Religion in India’s Army

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Religion in India’s ArmyAs a result, religion forms an important part of a soldier’s life. His faith inclines him to uphold his religious ideology, including his moral and ethical duties. Daily practice of his faith makes him a better human being. It helps in promoting self-discipline, reduces the stress factor of a soldier and overcomes the feeling of loneliness. Besides, religion is also considered as the single most important battle-winning factor. As with other modern armies, the Indian army has striven to meet the religious needs of all soldiers of all faiths in a harmonious spirit.In 2002, there were 980,000 active troops and 800,000 reservists in our army.

The routine religious activities of a unit temple–that is, a temple attached to an army unit–is just the same as we find in civilian life. Hindu soldiers celebrate Mangala Arati, Nitya Puja, Sandhya Aratrikam, etc. Havans (fire worship), special pujas and other services are performed according to the soldier’s faith on holidays such as Dussehra, Deepavali, Janmashtami, Holi, Guruparab (Birthday of Guru Nanak), Christmas Eve, etc. For troops belonging to the Christian community, Church services are held on Sundays and holidays. Similarly, kirtan or bhajanas (devotional songs) are conducted on a regular basis in the temple for the Hindus as are Sabadh Kirtan and Gurbani in the Gurudwara of the Sikh regiment. It may come as a surprise that in Mathura and other cantonments of the pre-partition days, masjids (mosques) constructed for the troops of Muslim units of the undivided British Indian Army still continue to be maintained, often by the Hindu or non-Muslim troops [Muslims comprise just two percent of the Indian army]. Id and other major Muslim celebrations are held regularly in these mosques under the supervision of a maulvi (Muslim priest). As a result, an atmosphere of perfect religious harmony and espirit de corps have existed in India’s Armed Forces since the beginning.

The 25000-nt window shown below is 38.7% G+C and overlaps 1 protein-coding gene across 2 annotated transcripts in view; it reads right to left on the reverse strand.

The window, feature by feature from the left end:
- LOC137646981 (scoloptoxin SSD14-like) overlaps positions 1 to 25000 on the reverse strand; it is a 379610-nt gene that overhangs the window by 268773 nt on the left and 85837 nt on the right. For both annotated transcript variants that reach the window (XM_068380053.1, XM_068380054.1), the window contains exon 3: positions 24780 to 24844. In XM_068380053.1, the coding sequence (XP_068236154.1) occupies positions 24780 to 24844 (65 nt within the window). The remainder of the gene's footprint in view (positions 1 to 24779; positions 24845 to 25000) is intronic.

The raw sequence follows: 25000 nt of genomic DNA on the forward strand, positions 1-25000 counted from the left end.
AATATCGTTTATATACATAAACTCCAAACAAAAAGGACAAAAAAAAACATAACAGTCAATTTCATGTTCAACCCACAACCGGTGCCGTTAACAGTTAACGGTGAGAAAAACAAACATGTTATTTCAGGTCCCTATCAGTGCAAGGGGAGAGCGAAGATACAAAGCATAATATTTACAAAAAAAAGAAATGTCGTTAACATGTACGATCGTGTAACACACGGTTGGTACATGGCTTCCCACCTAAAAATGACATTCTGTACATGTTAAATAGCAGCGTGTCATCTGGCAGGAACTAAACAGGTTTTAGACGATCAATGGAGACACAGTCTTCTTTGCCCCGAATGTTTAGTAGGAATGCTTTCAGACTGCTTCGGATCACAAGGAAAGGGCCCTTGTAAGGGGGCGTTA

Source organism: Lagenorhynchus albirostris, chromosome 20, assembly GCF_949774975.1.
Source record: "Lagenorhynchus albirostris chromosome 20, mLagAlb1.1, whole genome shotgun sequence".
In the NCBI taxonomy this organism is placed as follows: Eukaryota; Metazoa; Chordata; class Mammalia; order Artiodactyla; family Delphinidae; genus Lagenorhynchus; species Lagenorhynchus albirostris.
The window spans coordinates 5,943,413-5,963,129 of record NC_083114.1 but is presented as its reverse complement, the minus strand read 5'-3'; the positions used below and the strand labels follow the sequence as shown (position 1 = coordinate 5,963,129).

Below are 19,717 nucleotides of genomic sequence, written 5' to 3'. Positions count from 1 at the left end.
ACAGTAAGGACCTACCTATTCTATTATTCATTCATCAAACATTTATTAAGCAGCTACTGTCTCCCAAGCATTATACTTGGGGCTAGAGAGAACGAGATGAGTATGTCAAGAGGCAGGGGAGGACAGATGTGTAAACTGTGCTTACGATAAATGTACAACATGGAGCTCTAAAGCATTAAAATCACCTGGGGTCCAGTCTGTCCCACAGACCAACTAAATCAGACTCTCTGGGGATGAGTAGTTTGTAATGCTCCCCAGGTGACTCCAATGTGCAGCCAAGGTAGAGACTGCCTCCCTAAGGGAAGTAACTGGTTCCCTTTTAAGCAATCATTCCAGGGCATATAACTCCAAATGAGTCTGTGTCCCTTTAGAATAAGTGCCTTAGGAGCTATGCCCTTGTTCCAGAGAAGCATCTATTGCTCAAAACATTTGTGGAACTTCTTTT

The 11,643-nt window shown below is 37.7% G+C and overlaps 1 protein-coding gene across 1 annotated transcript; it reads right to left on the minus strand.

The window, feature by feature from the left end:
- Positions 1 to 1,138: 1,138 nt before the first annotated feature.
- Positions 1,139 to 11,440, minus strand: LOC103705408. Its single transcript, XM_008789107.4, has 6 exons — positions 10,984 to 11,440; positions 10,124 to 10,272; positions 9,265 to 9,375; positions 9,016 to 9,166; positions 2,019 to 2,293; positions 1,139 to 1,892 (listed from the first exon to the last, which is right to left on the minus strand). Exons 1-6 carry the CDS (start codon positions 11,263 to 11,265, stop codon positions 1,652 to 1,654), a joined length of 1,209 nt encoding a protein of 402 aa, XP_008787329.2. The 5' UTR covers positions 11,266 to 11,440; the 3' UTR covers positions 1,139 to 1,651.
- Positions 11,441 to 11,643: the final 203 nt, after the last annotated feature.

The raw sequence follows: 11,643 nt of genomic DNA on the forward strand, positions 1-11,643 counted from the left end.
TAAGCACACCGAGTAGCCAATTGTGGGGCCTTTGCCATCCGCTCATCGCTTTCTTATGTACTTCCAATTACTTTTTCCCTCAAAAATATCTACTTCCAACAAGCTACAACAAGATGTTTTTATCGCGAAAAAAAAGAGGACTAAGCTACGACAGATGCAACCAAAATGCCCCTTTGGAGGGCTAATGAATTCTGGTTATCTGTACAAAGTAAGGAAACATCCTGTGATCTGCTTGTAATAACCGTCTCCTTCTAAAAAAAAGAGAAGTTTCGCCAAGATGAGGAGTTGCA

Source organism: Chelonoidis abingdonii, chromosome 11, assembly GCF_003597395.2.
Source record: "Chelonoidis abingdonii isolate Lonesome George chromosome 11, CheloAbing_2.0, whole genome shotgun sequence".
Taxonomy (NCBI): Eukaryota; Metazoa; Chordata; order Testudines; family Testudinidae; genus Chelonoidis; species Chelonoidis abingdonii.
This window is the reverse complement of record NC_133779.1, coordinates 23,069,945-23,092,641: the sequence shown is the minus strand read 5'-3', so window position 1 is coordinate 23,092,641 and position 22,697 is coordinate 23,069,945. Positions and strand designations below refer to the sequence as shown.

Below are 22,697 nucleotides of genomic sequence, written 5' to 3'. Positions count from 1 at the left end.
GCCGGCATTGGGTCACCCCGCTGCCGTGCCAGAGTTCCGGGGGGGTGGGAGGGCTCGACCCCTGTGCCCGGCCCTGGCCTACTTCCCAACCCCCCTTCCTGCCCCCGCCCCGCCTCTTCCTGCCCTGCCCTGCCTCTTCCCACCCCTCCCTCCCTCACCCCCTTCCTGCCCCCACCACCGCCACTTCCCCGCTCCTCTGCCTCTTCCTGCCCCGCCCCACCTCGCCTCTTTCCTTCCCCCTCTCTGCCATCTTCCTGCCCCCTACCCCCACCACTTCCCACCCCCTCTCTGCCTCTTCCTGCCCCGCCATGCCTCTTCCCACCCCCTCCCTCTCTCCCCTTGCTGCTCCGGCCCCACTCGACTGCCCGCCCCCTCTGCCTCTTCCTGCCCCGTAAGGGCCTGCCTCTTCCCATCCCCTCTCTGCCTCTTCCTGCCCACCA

The army includes religious teachers who are qualified priests in uniform with badges of rank in war, but permitted to put on civilian wear like any other civilian priest in normal circumstances. Their duties include religious discourses and lectures on values to the troops. Traditionally, these religious teachers come from brahmin families or priestly castes. They are adept in ritualistic worship. It is customary in most army units for a religious teacher to read out the horoscope of the unit on the Raising Day of the unit (anniversary of the unit’s founding), to which the troops listen with rapt attention as it gives them an indication of the unit’s likely performance during the rest of the year. Tying of the sacred thread on the wrists and applying vermilion tilak on the forehead of the soldiers by the religious teacher gives them a sense of purity and happiness. It also inculcates a sense of belonging to the unit.